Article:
Book Review: We Own the Night (Radio Hearts #2) by Ashley Poston

We Own the Night (Radio Hearts #2)
Title: We Own the Night (Radio Hearts #2)
Author: Ashley Poston
Publication Date: June 28, 2016
Publisher: Bloomsbury Spark
Pages: 250
Source: Netgalley/Bloomsbury Spark
Age Group: Young Adult
Genre: Contemporary

"Happy midnight, my fellow Niteowls..."
As a candy store employee by day, and mysterious deejay "Niteowl" by night, eighteen-year-old Ingrid North is stuck between rock 'n roll and a hard place. She can't wait to get out of her tiny hometown of Steadfast, Nebraska (population three hundred and forty-seven) to chase her dreams, but small-town troubles keep getting in the way. She can't abandon her grandmother with Alzheimer's, or her best friend Micah--who she may or may not be in love with.
But for one hour each Saturday, she escapes all of that. On air, she isn't timid, ugly-sweater-wearing Ingrid North. She's the funny and daring Niteowl. Every boy's manic pixie dream girl. Fearless. And there is one caller in particular-- Dark and Brooding--whose raspy laugh and snarky humor is just sexy enough to take her mind off Micah. Not that she's in love with Micah or anything. Cause she's not.

As her grandmother slips further away and Micah begins dating a Mean-Girls-worthy nightmare, Ingrid runs to the mysterious Dark and Brooding as a disembodied voice to lean on, only to fall down a rabbit hole of punk rockstars, tabloid headlines, and kisses that taste like bubble tea. But the man behind the voice could be surprising in all the right, and wrong, ways.
And she just might find that her real life begins when Niteowl goes off the air.
We Own the Night by Ashley Poston was a fun contemporary YA read! The fact that I couldn't put it down was a big indicator. The author herself describes this novel as a Sleepless in Seattle meets St. Elmo's Fire, with a little Green Day's "American Idiot" mixed in. And I think this description is highly accurate. It also explains her amazing references throughout the book from Hocus Pocus to Star Wars to When Harry Met Sally.

Ingrid North lives in Steadfast, Nebraska, a small town with a population of less than 400 residents. Right away, we get a good sense of her inner struggle between wanting to remain in this town and wanting to jump fast and furiously on a jet plane (no matter where the plane is headed). As the story develops, the author does a great job of building compelling reasons for both choices all while unfolding the protagonist's journey through complex character development. The spot-on pacing makes it satisfying for the reader when Ingrid finally does make her choice in the end. I love seeing the theme of "home" and what is means to different people at different stages of our life.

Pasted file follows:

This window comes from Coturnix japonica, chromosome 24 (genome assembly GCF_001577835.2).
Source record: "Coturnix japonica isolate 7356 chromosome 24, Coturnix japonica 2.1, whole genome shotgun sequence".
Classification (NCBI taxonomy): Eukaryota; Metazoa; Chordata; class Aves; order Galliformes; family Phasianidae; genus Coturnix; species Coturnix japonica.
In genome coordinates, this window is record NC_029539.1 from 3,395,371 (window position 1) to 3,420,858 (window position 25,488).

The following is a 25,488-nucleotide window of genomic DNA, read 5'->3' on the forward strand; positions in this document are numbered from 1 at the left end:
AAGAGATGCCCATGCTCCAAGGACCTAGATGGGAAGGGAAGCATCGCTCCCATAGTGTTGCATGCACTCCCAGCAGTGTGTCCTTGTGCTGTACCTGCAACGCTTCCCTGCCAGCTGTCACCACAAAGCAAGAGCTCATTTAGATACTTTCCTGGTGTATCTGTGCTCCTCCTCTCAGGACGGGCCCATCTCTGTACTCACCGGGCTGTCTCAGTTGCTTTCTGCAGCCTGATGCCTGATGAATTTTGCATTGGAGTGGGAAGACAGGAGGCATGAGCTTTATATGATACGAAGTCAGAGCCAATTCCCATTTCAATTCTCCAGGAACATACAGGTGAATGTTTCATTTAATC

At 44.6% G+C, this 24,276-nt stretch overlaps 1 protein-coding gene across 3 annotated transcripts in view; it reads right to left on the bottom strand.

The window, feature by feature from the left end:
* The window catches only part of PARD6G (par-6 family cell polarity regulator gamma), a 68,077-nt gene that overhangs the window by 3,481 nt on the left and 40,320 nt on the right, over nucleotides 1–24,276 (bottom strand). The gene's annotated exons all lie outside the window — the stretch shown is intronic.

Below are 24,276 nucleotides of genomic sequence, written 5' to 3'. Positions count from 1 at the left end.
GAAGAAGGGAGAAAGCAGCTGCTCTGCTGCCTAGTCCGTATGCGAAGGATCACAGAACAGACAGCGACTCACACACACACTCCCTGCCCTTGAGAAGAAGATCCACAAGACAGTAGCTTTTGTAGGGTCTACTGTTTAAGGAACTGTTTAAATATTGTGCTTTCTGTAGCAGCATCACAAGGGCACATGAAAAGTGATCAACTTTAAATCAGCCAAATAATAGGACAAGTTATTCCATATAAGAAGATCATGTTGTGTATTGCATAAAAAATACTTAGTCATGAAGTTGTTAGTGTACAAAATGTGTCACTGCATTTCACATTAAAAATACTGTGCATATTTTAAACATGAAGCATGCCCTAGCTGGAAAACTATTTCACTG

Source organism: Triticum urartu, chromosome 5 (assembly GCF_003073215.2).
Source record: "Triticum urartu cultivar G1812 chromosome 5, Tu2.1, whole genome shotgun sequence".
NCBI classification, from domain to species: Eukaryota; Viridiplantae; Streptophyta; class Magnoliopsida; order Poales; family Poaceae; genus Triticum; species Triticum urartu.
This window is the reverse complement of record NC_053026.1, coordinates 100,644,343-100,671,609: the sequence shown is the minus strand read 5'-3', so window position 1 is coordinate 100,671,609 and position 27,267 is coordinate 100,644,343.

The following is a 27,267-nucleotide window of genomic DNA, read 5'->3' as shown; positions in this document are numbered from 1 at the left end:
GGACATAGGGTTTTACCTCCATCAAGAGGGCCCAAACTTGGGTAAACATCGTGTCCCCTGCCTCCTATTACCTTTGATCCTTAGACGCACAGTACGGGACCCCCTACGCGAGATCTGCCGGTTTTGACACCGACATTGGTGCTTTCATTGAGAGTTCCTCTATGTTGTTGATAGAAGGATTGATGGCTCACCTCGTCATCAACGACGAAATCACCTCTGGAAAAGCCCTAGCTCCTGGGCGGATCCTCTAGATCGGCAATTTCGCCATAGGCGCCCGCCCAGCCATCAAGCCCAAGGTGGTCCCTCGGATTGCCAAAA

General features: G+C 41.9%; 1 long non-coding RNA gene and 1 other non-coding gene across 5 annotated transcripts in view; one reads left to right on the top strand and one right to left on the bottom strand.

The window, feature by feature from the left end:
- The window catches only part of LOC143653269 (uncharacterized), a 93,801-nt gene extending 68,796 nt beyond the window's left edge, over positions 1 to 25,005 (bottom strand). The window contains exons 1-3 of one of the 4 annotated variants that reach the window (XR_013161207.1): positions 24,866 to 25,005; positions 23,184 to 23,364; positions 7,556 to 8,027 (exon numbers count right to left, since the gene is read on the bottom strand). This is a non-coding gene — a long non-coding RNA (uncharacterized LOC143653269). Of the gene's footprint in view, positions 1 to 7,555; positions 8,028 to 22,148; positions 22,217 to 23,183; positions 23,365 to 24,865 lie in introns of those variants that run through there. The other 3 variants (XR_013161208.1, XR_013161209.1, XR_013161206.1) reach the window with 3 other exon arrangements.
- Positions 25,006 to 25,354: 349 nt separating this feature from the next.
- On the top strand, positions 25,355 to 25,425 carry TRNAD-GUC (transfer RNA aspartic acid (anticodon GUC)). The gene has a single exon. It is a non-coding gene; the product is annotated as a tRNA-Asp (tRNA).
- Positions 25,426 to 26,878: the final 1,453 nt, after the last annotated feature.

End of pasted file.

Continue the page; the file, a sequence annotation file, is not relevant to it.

It's refreshing to see diversity reflected in the supporting cast who are multi-dimensional and who are just as important in aiding Ingrid navigate this critical time in her life. I enjoyed the dynamics between her and her friends (LD, Billie, and Micah) and I truly did get a sense that their intertwined history renders it hard for them to be objective about each other. Can we ever really forget those things we experienced as children when life was simpler and freer? What if the clean-cut star football player once rocked blue hair and was a total hipster?

This may be dating me a bit but this book reminded me of a 1990 movie by the name of Pump up the Volume. Some of you may not have seen it and if you get the chance to watch it, I highly recommend it. It features a very young, very hot, Christian Slater. In the book, like the movie, Ingrid is a student by day and elusive radio jockey by night on 93.5 KOTN who goes by the name of NiteOwl (we love Owls!). Ingrid, for reasons slowly developed throughout the story, hasn't told anyone that she is the midnight DJ - all the while attracting tons of followers. Her real life doesn't reflect the same excitement and freedom she gets from her secret identity and it's great to see her approach to her dual life propel the narrative. There's even a subplot involving a "Justin Bieber" type that is interwoven brilliantly.

We Own the Night contains everything I love in a contemporary YA. Poston has a talent for making the reader feel as claustrophobic as some of the young people in this town do, all while engaging the readers' senses with vivid imagery. And of course, there is romance! Although a bit predictable, I still wanted to keep reading to see how it would all unfold. There are also topics concerning family, sexuality, and identity that makes this more than just a superficial read. Overall, I didn't want it to end. Unlike some of the characters in the book, I wanted to stay in Steadfast, Nebraska forever.

This one is not to be missed.


  1. I love the movie Pump Up The Volume too. The cover for this one is very imaginative. Love how it uses the theme of the book with the skyline.

  2. I agree bookbunny68, that cover is inventive and fits perfectly with the book. Thank you for reading the review and hope you enjoy the book!


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